How the Civil War became a war against slavery

It didn’t begin as one.

To be sure, Southern states began seceding from the Union, formed the Confederacy, and fired on Fort Sumter because they feared the new president, Abraham Lincoln, would abolish slavery.

But Lincoln went to war in 1861 to stop the Southern states from seceding and preserve the Union. He insisted that he did not intend to abolish slavery through presidential power. When several Union generals attempted to free slaves in their areas of command, Lincoln stopped them.

Abolitionists were outraged. To them, the war was the ultimate opportunity to destroy slavery. Though slavery was protected by state laws and the Constitution, a war against the Southern rebellion made it fair game in their view under the war powers granted to the president by the Constitution. How could Lincoln, the first president of the antislavery Republican Party, not seize this opportunity?

Lincoln wanted to end slavery, but he had to wait for the right time. Most of his own party didn’t want to see slavery abolished, only stopped from expanding father into the West. Northern Democrats had no quarrel with slavery. Four slave states, the Border States, had not seceded from the Union. And Lincoln believed that many within the 11 Rebel states still harbored Unionist sympathies. If he abolished slavery in 1861, he expected to lose support for the war in the North, push the Border States to secede, and harden the whole South against the Union. In short, by attempting to abolish slavery, he would lose the Union and with it the possibility of ever abolishing slavery in an independent Confederacy.

But defeating the Rebels militarily wasn’t as easy the president hoped it would be. The Union suffered a disastrous defeat in the first major battle of the war, Bull Run, in July 1861. Eight months later, Union Major General George B. McClellan led his Army of the Potomac up the Virginia Peninsula to attack the Confederate capital at Richmond. McClellan’s Peninsula Campaign remains the largest ever waged in North America. By late May 1862, McClellan was closing in on Richmond, and an end to the war seemed within sight — an end that would have left slavery intact.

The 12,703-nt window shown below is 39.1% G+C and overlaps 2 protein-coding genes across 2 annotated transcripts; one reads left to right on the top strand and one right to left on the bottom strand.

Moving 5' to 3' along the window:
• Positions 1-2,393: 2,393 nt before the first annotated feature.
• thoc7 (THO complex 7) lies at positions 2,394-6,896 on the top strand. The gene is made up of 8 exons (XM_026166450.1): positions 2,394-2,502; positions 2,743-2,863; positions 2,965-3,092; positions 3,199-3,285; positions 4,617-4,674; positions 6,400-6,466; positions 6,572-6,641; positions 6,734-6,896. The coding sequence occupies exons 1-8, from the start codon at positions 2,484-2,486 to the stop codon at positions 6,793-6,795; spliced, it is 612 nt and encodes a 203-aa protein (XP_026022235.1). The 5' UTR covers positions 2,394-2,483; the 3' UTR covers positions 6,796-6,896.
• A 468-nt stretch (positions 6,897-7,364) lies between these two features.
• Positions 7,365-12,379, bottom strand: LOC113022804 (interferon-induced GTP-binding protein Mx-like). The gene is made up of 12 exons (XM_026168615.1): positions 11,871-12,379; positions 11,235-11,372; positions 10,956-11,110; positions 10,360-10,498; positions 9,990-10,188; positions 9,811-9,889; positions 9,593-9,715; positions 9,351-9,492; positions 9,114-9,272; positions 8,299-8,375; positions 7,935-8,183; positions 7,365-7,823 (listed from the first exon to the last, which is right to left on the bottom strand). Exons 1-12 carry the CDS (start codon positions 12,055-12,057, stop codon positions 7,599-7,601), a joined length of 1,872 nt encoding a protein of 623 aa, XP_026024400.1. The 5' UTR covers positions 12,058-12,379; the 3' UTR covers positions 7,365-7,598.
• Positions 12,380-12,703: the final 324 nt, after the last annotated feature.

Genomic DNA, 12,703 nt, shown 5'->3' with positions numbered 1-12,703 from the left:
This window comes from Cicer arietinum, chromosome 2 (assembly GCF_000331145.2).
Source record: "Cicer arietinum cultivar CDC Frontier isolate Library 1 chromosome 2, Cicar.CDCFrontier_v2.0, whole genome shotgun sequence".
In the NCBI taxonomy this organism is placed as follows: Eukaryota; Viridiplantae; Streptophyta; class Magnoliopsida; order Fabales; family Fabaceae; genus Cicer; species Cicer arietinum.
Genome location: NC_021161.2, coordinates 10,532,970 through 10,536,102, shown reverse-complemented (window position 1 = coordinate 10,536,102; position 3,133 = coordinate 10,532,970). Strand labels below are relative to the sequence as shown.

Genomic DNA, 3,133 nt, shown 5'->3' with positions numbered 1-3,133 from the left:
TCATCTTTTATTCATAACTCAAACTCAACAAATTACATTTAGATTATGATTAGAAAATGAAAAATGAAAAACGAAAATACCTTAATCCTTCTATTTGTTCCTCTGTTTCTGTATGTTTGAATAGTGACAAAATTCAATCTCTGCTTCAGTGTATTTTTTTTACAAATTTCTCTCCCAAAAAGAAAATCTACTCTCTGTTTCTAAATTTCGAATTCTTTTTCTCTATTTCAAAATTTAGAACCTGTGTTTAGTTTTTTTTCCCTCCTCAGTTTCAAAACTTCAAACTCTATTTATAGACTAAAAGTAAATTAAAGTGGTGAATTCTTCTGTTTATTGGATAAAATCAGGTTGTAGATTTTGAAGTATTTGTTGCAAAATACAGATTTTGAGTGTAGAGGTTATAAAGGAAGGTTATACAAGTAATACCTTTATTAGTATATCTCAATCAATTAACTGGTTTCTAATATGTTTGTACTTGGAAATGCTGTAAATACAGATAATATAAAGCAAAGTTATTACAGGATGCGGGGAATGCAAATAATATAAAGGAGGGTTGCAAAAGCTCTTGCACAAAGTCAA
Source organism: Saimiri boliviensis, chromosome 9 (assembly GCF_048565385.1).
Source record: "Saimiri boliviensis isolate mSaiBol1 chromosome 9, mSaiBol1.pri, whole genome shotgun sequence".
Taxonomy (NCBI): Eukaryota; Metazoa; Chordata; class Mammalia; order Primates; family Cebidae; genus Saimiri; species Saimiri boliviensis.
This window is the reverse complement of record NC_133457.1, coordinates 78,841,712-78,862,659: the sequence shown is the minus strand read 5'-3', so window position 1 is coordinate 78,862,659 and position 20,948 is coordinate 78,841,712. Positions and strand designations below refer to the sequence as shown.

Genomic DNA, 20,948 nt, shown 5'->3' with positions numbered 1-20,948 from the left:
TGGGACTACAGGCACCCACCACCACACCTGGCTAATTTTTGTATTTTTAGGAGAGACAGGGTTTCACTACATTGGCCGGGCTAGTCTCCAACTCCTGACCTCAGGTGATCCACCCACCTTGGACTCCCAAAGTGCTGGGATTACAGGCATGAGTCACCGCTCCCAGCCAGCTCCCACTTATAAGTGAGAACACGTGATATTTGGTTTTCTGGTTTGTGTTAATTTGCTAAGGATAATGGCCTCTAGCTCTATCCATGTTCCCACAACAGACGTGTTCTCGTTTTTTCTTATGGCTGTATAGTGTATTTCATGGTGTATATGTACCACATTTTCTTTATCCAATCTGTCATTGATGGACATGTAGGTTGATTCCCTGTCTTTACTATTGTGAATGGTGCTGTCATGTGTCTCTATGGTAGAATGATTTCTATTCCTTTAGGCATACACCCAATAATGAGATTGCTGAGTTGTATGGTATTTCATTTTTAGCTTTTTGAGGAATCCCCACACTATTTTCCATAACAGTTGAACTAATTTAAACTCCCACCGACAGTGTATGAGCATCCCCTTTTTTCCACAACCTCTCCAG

At this stage, the commander of the Confederate army facing McClellan fell wounded in battle and was replaced by General Robert E. Lee. Though widely regarded as one of the country’s leading military minds, Lee had never commanded an army in battle. He called on Confederate forces under Major General Thomas “Stonewall” Jackson to help attack and defeat McClellan in a battle that Lee hoped would win Confederate independence.

The armies fought a ferocious series of engagements outside Richmond from June 25 to July 1. Though little known today, the Seven Days was the largest battle of the Civil War and presented Lee with his best chance for a decisive victory as McClellan retreated from Richmond and exposed his army to destruction. The Confederates squandered their opportunity but thwarted McClellan’s campaign.

Disastrous as the defeat on the Peninsula was, Lincoln decided that the moment was ripe to change course on the slavery question. The South had demonstrated that its allegiance was not to be gained by preserving slavery, and the North would see an attack on slavery as a military expedient without which the war could not be won. Lincoln drafted the Emancipation Proclamation that July. It did not abolish slavery wholesale, as Lincoln had to keep the Border States from seceding and could not exceed his presidential war powers without fear of backlash from a pro-slavery Supreme Court. The proclamation freed slaves in Rebel territory.

Lincoln announced it to the public on September 22, 1862 following the Union victory at Antietam. He signed it into law on January 1, 1863, at which point the Civil War truly became a war against slavery. Slavery was finally abolished in the United States by the 13th Amendment to the Constitution, passed by Congress and ratified by the states in 1865.

Learn more about the Seven Days, the Civil War’s forgotten turning point.